Judge Munyendo is a Barer Fellow and an LLM candidate in the graduate program for Sustainable International Development at the University of Washington School of Law. She is a Senior Resident Magistrate at the Kenyan Judiciary Training Institute (JTI). Prior to her appointment with the JTI, she served as a Resident Magistrate in Kilgoris Law Court from 2012-16. She also has experience in private practice and with the Lake Basin Development Authority. As magistrate, Judge Munyendo served as Head of the Station and convened quarterly stakeholder meetings with government and stakeholders in the region. During her tenure at Kilgoris, she partnered with various non-governmental organizations, including World Vision, to sensitize children with respect to their rights, harmful cultural practices and court processes. Judge Munyendo is also a campaigner in the fight against Female Genital Mutilation (FGM) . She has been trained on the legal framework on FGM and has subsequently trained women and young girls within her jurisdiction to abandon the deep-rooted, harmful traditional practice.
During her time on the bench, Judge Munyendo has handled both civil and criminal matters. She has a bias for criminal law, and has presided over matters involving youth, sexual offences and female genital mutilation cases. She is committed to improving access to justice through the court systems, tackling barriers to individual litigants such as language differences, illiteracy, distance and cost, as well as systemic challenges like the lack of judicial financial independence, understaffing and case backlogs. In her role at the JTI, she is well-positioned to implement reform. Judge Munyendo is a champion for change and believes in the need to transform the Kenyan Judiciary in order to meet the aspirations of the Kenyan people as envisioned in the constitution. She is currently overseeing a survey of Kenyan citizens to better understand the justice needs of the Kenyan citizens and what is needed to improve access to justice. She is eager to learn about U.S. court systems, pro bono and civil legal aid programs, and access to justice initiatives.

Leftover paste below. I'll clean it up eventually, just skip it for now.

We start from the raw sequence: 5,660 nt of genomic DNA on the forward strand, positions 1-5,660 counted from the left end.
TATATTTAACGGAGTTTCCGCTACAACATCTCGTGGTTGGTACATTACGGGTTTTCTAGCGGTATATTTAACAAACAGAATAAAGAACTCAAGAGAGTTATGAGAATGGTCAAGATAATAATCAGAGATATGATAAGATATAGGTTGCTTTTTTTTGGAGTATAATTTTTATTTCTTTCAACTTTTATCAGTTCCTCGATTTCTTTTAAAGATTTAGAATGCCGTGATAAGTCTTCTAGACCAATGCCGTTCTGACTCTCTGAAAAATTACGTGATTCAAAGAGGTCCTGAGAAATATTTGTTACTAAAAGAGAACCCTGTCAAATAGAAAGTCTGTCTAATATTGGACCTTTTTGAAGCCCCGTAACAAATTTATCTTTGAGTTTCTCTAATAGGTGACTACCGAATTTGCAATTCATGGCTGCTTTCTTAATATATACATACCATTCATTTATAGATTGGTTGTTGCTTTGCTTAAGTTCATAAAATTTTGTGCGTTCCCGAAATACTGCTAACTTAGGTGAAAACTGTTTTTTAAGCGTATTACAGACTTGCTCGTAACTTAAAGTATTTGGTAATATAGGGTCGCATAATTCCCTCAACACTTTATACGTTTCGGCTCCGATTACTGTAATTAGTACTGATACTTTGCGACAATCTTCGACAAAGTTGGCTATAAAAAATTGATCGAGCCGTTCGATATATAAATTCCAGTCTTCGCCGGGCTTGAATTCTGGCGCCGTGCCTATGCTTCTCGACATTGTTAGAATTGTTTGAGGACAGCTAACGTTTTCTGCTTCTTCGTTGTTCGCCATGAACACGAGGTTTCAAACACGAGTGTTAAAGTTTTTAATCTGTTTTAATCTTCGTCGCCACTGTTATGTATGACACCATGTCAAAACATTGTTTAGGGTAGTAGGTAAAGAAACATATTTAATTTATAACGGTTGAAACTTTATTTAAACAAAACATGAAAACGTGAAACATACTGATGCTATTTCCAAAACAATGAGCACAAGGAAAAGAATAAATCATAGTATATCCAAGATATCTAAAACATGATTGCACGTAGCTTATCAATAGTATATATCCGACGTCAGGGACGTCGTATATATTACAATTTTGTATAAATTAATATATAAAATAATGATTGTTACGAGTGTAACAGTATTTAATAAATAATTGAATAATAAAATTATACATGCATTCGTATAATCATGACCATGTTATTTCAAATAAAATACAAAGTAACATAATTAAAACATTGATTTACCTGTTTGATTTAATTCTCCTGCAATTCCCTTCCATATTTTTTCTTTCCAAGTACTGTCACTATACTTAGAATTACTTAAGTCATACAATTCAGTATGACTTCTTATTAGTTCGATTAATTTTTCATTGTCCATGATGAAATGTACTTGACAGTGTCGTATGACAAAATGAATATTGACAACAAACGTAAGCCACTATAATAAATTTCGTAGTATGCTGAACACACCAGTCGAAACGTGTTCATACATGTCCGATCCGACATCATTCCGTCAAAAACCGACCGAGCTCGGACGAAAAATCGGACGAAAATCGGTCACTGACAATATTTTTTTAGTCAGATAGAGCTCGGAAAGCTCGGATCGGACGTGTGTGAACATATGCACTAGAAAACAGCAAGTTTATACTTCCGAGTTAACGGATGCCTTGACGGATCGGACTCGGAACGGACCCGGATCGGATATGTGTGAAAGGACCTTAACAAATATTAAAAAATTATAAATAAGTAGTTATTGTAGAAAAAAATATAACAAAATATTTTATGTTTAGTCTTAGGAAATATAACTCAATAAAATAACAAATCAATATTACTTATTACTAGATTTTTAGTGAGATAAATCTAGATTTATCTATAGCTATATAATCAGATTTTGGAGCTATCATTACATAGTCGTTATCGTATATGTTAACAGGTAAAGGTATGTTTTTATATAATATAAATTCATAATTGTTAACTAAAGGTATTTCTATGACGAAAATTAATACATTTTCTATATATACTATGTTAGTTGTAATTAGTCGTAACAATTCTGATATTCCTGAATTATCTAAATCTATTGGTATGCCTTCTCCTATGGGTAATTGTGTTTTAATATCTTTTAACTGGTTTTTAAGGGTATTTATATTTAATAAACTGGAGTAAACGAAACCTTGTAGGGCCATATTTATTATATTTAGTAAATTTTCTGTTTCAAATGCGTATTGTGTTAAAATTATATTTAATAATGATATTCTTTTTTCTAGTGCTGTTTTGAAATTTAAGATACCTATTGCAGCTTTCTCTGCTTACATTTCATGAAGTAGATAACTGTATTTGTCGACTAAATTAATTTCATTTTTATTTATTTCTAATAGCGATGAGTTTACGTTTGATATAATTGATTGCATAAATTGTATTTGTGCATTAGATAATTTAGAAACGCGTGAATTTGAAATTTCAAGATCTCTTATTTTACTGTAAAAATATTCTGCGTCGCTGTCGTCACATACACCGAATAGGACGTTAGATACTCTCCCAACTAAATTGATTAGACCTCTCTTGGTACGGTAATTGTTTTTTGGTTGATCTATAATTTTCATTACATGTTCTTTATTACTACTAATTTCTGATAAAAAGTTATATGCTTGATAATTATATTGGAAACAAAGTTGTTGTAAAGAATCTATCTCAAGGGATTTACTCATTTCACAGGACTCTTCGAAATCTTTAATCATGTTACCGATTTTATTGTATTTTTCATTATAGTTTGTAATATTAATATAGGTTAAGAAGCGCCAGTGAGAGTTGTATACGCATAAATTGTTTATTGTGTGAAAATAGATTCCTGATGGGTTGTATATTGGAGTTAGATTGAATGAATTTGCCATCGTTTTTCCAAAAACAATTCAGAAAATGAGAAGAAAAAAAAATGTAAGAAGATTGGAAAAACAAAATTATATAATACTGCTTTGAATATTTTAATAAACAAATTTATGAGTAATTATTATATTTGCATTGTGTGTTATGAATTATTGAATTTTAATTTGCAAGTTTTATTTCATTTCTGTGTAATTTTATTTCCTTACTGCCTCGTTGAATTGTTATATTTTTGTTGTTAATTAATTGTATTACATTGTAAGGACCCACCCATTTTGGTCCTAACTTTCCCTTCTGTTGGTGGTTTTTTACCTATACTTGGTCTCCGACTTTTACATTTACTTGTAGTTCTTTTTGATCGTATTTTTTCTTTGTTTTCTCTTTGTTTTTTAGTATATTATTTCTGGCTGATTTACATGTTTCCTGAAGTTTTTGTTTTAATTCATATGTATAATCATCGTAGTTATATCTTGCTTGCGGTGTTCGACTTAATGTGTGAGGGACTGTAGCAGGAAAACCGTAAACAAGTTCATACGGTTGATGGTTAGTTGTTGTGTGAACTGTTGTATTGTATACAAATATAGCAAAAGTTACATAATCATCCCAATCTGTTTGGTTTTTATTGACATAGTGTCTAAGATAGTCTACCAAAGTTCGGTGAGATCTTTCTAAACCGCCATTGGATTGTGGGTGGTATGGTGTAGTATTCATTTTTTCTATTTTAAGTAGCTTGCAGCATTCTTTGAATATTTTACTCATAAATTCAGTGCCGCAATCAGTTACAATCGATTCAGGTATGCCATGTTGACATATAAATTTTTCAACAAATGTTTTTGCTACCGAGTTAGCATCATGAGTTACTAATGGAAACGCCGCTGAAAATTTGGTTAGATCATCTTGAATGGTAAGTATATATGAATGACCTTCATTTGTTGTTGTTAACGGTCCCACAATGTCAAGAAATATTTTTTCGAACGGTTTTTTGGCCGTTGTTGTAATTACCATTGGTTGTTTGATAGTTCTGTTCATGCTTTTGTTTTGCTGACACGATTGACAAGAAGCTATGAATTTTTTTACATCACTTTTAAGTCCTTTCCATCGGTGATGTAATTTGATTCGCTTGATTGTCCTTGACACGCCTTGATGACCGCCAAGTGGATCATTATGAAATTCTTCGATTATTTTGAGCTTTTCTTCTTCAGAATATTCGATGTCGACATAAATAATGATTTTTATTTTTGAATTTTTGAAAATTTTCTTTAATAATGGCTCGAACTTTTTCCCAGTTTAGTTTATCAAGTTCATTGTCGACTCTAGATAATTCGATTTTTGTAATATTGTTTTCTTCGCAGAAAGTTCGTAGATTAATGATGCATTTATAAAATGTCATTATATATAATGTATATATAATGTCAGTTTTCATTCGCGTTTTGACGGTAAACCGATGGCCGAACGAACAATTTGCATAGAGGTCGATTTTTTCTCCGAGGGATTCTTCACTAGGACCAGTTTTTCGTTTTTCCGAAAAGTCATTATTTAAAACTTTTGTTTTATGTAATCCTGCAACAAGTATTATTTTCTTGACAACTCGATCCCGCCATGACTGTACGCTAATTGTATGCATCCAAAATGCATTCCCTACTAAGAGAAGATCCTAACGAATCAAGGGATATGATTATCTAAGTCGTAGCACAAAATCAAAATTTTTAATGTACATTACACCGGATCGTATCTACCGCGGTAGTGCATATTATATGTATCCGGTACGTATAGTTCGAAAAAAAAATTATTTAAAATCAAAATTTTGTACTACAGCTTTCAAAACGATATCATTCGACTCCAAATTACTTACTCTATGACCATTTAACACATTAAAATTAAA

Andrés Felipe Ruiz-Camelo (Colombia) is a Barer Fellow and an LLM Candidate in Sustainable International Development at the University of Washington School of Law. Andrés is an attorney from Colombia, where his career has focused on public affairs and advising the public sector. Andrés began his legal career with a public entity, the Office of the Comptroller General of the Republic (Contraloría General de la República), an independent audit institution charged with investigating the management of public resources. There, he worked directly on significant cases and audits. He then worked with a private law firm specializing in public law, where he represented public servants and worked on various bidding processes. Andrés then acquired experience dealing with legal issues related to large infrastructure projects. He was the lead researcher on a project for the construction of a suburban train connecting Bogotá with the surrounding regions, a project with vast social implications. Working for a second private firm that represents public entities, Andrés provided legal advice for significant public procurements, including a large infrastructure plan which aims to change the country’s face, unite different regions, and revitalize local economies, as well as a project designed to reconstruct or reinforce Colombia's infrastructure to withstand severe weather conditions. Andrés is interested in studying infrastructure development and land issues what at the University of Washington.